Landscape and Ecological Engineering

, Volume 8, Issue 2, pp 189–196 | Cite as

Response of soil microbial communities to changes in a forest ecosystem brought about by pine wilt disease

  • Jhonamie A. Mabuhay
  • Nobukazu NakagoshiEmail author
Original Paper


Japan has suffered a lot from forestry losses due to pine wilt disease caused by pinewood nematode infestations. Studies were conducted regarding its causative agent and the effects of natural vegetation succession after pine wilt disease, but its effects on microorganisms were not given equal attention. This study determined the effects of pine wilt disease on light conditions, soil microbial biomass, litter decomposition, microbial abundance and the physical and chemical properties of the soil. Results showed that in a forest currently affected by pine wilt disease, there was higher light penetration, greater microbial biomass carbon, and a faster rate of litter decomposition. Microbial abundance was shown to be reduced in pine wilt affected areas. There were close correlations between the biological and physicochemical properties of the soil, but the reason for the decrease in microbial abundance is not yet well understood, and thus requires further study.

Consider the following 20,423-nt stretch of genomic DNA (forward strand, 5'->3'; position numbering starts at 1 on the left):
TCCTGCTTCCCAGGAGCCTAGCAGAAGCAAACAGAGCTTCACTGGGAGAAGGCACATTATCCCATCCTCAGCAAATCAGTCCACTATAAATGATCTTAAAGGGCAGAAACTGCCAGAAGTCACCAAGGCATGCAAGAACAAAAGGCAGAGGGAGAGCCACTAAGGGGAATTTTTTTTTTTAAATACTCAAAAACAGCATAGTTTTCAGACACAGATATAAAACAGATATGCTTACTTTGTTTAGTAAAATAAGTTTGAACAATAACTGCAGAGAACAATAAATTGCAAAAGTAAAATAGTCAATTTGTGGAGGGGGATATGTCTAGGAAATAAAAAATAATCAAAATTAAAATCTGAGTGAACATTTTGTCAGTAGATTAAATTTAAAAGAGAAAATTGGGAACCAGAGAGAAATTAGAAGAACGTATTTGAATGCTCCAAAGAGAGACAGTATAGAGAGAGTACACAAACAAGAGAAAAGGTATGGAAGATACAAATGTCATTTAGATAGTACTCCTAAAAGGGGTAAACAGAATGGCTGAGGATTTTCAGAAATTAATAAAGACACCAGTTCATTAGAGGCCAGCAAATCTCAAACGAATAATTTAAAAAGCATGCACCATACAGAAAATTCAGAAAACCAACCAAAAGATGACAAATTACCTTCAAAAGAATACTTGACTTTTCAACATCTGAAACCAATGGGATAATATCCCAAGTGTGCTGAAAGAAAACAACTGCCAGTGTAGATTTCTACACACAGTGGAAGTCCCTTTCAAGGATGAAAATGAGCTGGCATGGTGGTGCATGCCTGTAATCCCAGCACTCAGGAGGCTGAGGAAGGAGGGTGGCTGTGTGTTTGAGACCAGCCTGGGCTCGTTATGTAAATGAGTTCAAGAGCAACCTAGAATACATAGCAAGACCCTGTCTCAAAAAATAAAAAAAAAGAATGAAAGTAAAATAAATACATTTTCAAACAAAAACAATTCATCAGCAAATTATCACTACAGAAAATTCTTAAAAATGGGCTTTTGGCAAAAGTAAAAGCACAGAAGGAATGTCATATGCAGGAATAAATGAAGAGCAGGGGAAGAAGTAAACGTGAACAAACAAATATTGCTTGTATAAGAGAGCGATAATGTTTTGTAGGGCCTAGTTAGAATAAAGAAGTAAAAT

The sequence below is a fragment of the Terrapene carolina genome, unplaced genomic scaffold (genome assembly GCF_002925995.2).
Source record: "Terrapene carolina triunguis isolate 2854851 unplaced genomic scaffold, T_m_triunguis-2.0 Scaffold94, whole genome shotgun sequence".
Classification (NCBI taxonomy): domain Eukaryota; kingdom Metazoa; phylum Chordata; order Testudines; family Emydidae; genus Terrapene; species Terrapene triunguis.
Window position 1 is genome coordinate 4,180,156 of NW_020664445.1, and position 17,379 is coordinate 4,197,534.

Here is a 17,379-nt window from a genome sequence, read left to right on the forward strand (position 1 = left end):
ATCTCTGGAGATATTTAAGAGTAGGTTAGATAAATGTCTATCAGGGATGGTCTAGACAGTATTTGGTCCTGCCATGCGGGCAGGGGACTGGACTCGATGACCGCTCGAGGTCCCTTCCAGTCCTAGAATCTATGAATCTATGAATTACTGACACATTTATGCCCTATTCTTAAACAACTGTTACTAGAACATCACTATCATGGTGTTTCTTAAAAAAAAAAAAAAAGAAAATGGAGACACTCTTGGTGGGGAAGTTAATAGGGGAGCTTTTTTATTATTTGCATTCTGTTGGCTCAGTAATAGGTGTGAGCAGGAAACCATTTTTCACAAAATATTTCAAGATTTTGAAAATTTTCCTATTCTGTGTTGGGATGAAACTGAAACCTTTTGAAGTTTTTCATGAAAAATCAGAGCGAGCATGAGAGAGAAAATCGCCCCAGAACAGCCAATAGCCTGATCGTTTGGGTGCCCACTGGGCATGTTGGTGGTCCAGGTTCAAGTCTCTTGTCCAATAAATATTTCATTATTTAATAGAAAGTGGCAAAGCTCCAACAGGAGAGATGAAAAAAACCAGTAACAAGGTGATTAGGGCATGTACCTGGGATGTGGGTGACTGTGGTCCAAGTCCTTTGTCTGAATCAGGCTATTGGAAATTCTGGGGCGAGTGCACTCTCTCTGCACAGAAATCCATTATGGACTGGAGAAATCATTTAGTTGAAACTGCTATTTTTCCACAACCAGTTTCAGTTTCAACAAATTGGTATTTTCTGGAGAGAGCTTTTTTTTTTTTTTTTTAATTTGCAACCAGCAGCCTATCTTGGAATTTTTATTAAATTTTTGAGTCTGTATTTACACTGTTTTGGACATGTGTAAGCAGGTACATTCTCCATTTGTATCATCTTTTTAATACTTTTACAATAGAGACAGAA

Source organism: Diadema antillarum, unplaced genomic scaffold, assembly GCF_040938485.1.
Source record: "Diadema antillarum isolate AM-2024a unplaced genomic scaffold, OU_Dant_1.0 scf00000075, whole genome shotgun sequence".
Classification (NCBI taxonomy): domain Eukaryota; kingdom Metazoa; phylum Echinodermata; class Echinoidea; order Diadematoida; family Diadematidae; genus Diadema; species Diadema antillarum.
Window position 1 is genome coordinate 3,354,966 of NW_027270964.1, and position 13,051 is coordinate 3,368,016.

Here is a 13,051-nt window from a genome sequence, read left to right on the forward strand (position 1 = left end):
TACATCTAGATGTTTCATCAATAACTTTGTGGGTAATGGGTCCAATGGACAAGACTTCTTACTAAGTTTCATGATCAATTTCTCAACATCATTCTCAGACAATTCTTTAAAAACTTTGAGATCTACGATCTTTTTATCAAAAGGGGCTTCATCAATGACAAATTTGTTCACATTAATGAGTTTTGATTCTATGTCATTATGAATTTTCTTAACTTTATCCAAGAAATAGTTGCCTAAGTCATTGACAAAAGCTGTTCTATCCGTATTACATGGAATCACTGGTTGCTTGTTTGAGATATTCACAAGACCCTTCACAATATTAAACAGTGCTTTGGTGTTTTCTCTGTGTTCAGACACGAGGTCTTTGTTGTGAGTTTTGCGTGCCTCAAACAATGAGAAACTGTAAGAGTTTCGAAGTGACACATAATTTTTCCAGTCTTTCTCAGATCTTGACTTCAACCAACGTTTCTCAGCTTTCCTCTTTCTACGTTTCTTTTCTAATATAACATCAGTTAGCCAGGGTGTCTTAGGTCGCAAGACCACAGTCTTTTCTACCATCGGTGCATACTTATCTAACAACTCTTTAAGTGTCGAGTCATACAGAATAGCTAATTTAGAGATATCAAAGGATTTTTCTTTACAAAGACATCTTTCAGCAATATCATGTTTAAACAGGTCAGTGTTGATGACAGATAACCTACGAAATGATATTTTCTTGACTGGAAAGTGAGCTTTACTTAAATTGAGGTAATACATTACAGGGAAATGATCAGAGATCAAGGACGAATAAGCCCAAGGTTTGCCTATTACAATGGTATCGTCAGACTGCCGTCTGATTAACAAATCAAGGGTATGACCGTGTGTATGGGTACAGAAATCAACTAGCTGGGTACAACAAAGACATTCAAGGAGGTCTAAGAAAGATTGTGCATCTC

Pine wilt disease Soil microorganisms Litter decomposition Microbial biomass 



We would like to thank the GELs programme of the Graduate School for International Development and Cooperation, Hiroshima University for inviting us in the International Workshop Summer Course 2009 (5–21 August), which gave us a good working environment to write this manuscript. We also acknowledge the Higashi-Hiroshima City Government for allowing us to use the Ryuosan area for this study. This study was partially funded by the Saijo Environmental Association for Preserving Mountains and Water.


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Copyright information

© International Consortium of Landscape and Ecological Engineering and Springer 2011

Authors and Affiliations

  1. 1.Biology DepartmentCollege of Natural Science and Mathematics, Mindanao State UniversityMarawiPhilippines
  2. 2.Graduate School for International Development and Cooperation (IDEC), Hiroshima UniversityHigashi-HiroshimaJapan

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